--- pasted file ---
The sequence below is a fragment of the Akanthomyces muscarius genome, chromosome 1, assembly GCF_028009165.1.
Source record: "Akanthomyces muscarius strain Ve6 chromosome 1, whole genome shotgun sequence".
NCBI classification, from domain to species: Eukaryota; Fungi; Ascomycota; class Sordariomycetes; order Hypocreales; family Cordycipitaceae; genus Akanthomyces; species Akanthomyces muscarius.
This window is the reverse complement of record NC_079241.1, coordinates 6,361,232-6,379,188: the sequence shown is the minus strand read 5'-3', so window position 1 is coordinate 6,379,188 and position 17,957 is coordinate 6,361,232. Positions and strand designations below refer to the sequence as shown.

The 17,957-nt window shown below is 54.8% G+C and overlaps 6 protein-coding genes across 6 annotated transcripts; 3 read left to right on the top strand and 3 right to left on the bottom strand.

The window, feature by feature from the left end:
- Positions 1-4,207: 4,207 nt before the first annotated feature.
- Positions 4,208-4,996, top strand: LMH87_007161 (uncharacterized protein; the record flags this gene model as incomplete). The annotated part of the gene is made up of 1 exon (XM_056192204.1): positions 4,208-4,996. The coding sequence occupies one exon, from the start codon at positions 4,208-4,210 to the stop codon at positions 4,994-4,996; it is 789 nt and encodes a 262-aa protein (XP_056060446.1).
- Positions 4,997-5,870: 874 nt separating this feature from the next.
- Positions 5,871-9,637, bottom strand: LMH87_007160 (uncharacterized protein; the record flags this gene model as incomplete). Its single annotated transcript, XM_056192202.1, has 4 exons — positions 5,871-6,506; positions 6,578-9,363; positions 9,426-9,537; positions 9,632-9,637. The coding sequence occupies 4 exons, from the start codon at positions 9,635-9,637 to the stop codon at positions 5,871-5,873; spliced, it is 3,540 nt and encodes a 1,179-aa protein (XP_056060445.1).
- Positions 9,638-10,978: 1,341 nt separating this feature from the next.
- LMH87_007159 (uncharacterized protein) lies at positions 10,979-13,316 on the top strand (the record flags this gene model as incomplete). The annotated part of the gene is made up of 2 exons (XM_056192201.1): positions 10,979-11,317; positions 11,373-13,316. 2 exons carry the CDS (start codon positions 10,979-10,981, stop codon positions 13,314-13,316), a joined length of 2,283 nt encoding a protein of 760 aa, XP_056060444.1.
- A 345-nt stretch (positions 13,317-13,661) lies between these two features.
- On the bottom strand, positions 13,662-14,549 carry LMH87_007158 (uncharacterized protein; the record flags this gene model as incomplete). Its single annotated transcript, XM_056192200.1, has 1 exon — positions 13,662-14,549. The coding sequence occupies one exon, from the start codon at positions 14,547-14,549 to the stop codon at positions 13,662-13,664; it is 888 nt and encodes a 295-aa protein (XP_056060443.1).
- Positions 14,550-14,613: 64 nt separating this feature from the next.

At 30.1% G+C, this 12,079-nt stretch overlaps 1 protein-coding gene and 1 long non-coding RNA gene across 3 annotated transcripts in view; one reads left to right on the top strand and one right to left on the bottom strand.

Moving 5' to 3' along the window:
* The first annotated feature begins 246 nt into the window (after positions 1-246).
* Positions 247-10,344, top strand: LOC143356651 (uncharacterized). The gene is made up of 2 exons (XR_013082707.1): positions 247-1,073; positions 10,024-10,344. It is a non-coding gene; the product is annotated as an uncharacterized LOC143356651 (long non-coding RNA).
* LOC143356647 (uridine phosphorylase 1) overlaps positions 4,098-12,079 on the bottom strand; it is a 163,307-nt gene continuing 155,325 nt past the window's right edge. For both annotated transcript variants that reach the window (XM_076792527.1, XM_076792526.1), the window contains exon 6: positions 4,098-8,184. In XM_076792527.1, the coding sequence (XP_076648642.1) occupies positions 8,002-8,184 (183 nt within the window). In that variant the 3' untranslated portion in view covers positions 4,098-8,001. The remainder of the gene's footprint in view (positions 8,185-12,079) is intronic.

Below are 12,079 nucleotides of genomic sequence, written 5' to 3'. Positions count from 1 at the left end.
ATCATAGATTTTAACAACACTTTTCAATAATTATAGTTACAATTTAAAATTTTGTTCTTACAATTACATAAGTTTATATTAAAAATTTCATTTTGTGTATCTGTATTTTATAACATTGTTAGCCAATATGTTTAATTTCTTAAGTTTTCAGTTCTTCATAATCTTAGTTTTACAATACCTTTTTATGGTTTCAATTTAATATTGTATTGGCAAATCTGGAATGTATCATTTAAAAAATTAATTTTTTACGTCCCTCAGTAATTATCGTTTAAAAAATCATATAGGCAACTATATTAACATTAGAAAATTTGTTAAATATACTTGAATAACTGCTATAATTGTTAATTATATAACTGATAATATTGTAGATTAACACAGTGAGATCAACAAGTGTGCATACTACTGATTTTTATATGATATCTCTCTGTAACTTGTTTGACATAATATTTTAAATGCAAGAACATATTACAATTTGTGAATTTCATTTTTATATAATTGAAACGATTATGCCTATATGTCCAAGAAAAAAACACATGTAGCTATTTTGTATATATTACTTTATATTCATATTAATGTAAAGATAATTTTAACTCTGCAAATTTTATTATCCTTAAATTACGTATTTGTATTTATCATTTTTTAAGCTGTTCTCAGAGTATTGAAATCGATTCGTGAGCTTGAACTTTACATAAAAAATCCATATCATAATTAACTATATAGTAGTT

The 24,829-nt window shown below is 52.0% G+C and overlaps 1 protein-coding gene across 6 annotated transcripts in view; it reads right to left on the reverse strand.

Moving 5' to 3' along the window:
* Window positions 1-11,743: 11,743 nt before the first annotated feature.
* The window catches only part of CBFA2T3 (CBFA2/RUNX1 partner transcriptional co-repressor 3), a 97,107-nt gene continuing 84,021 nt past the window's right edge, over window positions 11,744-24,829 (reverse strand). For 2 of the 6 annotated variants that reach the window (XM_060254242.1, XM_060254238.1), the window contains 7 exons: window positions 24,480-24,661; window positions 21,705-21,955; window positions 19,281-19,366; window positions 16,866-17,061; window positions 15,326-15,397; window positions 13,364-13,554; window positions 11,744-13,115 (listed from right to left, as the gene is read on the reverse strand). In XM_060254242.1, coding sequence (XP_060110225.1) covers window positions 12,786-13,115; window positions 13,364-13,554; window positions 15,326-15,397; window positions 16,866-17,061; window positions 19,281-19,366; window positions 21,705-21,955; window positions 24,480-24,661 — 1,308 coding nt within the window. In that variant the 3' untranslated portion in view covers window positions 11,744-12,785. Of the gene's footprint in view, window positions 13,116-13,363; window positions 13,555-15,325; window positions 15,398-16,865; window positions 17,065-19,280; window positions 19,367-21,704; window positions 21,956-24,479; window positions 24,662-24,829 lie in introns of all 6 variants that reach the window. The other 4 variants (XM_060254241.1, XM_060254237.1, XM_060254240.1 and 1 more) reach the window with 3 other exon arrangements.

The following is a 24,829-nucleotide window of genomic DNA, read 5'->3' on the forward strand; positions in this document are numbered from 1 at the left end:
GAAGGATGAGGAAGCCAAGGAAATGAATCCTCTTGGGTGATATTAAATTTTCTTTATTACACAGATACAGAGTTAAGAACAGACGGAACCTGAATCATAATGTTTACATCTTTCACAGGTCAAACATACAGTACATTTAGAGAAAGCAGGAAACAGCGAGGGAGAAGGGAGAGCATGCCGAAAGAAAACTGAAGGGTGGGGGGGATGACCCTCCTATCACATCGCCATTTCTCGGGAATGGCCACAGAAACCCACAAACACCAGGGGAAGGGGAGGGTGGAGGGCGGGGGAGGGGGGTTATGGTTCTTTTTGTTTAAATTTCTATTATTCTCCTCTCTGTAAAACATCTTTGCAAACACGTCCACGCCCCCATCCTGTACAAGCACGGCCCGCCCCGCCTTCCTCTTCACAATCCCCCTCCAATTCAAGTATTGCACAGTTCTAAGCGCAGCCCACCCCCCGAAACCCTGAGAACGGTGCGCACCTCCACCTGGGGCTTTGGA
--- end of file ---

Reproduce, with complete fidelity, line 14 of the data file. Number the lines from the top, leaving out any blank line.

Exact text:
- On the bottom strand, positions 13,662-14,549 carry LMH87_007158 (uncharacterized protein; the record flags this gene model as incomplete). Its single annotated transcript, XM_056192200.1, has 1 exon — positions 13,662-14,549. The coding sequence occupies one exon, from the start codon at positions 14,547-14,549 to the stop codon at positions 13,662-13,664; it is 888 nt and encodes a 295-aa protein (XP_056060443.1).